Catholic Culture Podcasts
Catholic Culture Podcasts

what a week

By Diogenes ( articles ) | May 09, 2007

From time-to-time, when I happen to come upon the fairly well-known photo of the Carpathian Jewish woman and her children walking toward the Auschwitz gas chambers in 1944, I've been moved to wonder how the persons who "selected" them for death (having determined they were unfit for labor), and how the persons who so carefully recorded the event on film, would have given voice to their feelings at the time. My hunch is that their dominant emotion -- at least the emotion that would find expression -- would be self-pity, perhaps tinged with self-congratulation.

Take a look at this recent posting on the Abortion Clinic Days blog -- a blog that fascinates me precisely because it lets us hear -- in real time, so to speak -- the resentments and satisfactions and defensiveness of persons engaged today, in our own community, in putting the innocent to death. "What a week it has been!" exclaims the blogger-in-chief, "a number of the counselors i work with and i, too, have had some really challenging cases to deal with." She gives us a long recitation of on-the-job hardships:

a third patient is fighting for custody of her three kids. she recently had a preliminary hearing in which she and her attorney assumed that the case would be dismissed since the ex-husband has a criminal record, an alcohol problem and had not been the best dad when they were married. but the judge is allowing the battle to continue. this woman, cindy, said that she is now so scared that her ex can outfight her because she does not have the money for an extended legal battle and so is tempted to continue this pregnancy (conceived through a birth control failure) so she'd at least have one child with her. but she fears the pregnancy could also cause the judge to rule against her. another tough choice.

the ability to work with women in crisis, to allow them to voice their fears, grief, and weaknesses is a true gift. not every one could do what we do. and i say that not to brag about what we do, but rather in humility that we were given this ability to "walk with women and men in their darkest hours". we do not judge, we do not run away, we do not fear to hear the unspeakable. this is the work we do. some divine power has allowed us to be present in others' lives and bear their burdens for a bit, yet still have our own lives, our own joys. it can not have been an accident that we were granted this ability.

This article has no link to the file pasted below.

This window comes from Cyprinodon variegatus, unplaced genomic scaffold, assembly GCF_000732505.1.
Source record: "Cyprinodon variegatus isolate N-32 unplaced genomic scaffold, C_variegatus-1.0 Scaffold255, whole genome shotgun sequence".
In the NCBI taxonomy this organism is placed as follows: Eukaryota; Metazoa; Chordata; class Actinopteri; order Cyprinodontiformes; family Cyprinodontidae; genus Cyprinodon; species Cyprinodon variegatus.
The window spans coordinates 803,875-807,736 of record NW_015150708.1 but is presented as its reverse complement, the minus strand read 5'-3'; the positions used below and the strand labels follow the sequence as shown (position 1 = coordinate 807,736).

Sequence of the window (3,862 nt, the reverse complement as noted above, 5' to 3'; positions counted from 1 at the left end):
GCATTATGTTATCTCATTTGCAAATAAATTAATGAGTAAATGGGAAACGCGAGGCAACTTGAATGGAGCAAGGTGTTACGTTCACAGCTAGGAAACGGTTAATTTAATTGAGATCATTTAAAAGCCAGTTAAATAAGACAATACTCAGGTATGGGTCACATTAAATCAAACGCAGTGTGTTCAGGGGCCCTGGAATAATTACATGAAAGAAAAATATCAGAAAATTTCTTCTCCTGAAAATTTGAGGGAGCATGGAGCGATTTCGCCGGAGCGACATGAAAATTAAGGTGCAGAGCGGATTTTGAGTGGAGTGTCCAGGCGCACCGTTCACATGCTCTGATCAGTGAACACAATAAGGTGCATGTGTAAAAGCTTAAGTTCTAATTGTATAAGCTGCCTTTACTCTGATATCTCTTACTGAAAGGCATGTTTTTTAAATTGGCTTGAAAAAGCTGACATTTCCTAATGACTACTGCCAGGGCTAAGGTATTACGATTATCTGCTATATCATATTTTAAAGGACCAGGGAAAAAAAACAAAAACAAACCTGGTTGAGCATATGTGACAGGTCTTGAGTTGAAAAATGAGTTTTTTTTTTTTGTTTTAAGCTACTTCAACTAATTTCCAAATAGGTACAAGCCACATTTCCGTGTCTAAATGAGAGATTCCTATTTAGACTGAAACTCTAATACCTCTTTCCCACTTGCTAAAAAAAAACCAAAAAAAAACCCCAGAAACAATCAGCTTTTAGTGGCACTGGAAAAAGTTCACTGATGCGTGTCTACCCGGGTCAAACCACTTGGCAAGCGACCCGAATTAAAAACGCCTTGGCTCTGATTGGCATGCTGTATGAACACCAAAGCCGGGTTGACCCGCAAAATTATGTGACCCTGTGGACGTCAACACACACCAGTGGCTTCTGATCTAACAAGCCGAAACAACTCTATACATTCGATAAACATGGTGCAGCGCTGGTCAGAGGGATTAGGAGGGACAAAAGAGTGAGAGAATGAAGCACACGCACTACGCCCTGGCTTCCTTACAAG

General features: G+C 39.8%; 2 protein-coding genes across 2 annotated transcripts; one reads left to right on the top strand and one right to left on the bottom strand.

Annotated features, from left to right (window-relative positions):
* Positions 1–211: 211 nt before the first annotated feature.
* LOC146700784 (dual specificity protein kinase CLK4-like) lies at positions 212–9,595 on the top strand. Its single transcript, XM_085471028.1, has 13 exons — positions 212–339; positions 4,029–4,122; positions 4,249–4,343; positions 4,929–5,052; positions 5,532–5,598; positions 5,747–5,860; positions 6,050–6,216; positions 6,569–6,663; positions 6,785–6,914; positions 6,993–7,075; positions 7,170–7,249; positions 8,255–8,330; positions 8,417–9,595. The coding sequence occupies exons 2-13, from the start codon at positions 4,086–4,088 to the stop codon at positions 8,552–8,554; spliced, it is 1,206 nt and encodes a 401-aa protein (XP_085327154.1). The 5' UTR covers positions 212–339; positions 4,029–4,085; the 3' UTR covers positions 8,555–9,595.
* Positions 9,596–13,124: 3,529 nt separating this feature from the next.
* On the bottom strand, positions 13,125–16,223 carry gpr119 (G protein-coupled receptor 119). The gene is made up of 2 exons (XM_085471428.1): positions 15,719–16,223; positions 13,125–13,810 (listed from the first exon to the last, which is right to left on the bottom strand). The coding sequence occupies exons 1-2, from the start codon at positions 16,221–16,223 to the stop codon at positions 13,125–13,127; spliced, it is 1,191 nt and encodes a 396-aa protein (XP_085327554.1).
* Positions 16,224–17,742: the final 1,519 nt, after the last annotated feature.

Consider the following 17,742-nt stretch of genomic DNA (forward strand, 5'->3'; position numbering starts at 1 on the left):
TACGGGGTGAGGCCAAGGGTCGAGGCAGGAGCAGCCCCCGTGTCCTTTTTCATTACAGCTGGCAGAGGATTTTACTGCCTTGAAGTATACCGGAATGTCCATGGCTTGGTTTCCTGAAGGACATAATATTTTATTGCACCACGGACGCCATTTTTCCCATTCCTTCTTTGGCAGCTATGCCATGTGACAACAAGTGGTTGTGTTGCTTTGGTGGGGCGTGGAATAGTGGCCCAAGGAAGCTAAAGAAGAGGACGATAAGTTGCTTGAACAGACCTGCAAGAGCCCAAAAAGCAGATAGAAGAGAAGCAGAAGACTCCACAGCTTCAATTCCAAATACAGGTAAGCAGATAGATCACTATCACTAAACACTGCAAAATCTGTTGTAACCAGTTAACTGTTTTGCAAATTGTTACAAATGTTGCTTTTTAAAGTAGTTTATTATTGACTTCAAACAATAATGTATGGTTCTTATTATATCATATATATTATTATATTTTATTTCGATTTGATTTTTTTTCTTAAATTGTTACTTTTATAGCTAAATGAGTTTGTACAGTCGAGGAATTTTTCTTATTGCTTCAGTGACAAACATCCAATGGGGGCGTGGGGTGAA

See the twist? "We" -- the abortion providers -- "do not fear to hear the unspeakable." And note the implied conclusion: because we have the courage to hear the unspeakable, we are blameless (or even ennobled) when we make the unspeakable into the fait accompli, when we turn horror into a reality.

I've had occasion before to mention Hannah Arendt's book Eichmann in Jerusalem, and her penetrating insight into the mind of Reichsführer Heinrich Himmler, especially regarding his success in getting ordinary men to do -- how can we put it? -- extraordinary things:

Hence the problem was to overcome not so much their conscience as the animal pity by which all normal men are affected in the presence of physical suffering. The trick used by Himmler -- who apparently was rather strongly afflicted with these instinctive reactions himself -- was very simple and probably very effective; it consisted in turning these instincts around, as it were, in directing them toward the self. So that instead of saying: What horrible things I did to people!, the murderers would be able to say: What horrible things I had to watch in the pursuance of my duties, how heavily the task weighed upon my shoulders!

All too effective. You watch Carpathian Jews heading off to be gassed, you help Cindy overcome the "temptation" to continue her pregnancy, and you write home to your loved ones: "what a week it has been!" Tough on you. Taxing for you. Your self-esteem not only stays intact, but buoys a little.

But it doesn't end there, does it? Take careful note of our abortionist's admission that "some divine power has allowed us to be present in others' lives and bear their burdens for a bit." That ought to make the hair on your neck prickle. The Bible too knows of a spiritual power that helps its host bear the burden of inflicting homicide. Its name is Legion. "It can not have been an accident," muses our diarist, "that we were granted this ability."

It almost certainly wasn't.

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